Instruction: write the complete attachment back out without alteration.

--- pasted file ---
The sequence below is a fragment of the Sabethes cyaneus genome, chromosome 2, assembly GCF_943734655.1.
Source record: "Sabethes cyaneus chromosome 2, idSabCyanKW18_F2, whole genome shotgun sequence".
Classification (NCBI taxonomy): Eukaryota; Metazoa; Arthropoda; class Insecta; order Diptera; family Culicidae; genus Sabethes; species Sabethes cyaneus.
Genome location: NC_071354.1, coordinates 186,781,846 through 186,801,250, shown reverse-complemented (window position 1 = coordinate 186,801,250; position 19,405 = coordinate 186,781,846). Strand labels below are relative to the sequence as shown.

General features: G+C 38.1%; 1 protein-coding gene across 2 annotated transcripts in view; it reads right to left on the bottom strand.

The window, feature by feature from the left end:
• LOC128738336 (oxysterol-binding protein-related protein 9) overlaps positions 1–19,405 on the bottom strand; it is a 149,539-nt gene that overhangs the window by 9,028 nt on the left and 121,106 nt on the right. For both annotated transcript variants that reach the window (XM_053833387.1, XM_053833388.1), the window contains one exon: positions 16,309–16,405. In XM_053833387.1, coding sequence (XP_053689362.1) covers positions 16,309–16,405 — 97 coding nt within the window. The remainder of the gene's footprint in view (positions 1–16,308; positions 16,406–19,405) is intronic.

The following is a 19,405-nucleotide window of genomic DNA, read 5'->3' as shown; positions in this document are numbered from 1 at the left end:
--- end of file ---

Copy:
The sequence below is a fragment of the Sabethes cyaneus genome, chromosome 2, assembly GCF_943734655.1.
Source record: "Sabethes cyaneus chromosome 2, idSabCyanKW18_F2, whole genome shotgun sequence".
Classification (NCBI taxonomy): Eukaryota; Metazoa; Arthropoda; class Insecta; order Diptera; family Culicidae; genus Sabethes; species Sabethes cyaneus.
Genome location: NC_071354.1, coordinates 186,781,846 through 186,801,250, shown reverse-complemented (window position 1 = coordinate 186,801,250; position 19,405 = coordinate 186,781,846). Strand labels below are relative to the sequence as shown.

General features: G+C 38.1%; 1 protein-coding gene across 2 annotated transcripts in view; it reads right to left on the bottom strand.

The window, feature by feature from the left end:
• LOC128738336 (oxysterol-binding protein-related protein 9) overlaps positions 1–19,405 on the bottom strand; it is a 149,539-nt gene that overhangs the window by 9,028 nt on the left and 121,106 nt on the right. For both annotated transcript variants that reach the window (XM_053833387.1, XM_053833388.1), the window contains one exon: positions 16,309–16,405. In XM_053833387.1, coding sequence (XP_053689362.1) covers positions 16,309–16,405 — 97 coding nt within the window. The remainder of the gene's footprint in view (positions 1–16,308; positions 16,406–19,405) is intronic.

The following is a 19,405-nucleotide window of genomic DNA, read 5'->3' as shown; positions in this document are numbered from 1 at the left end: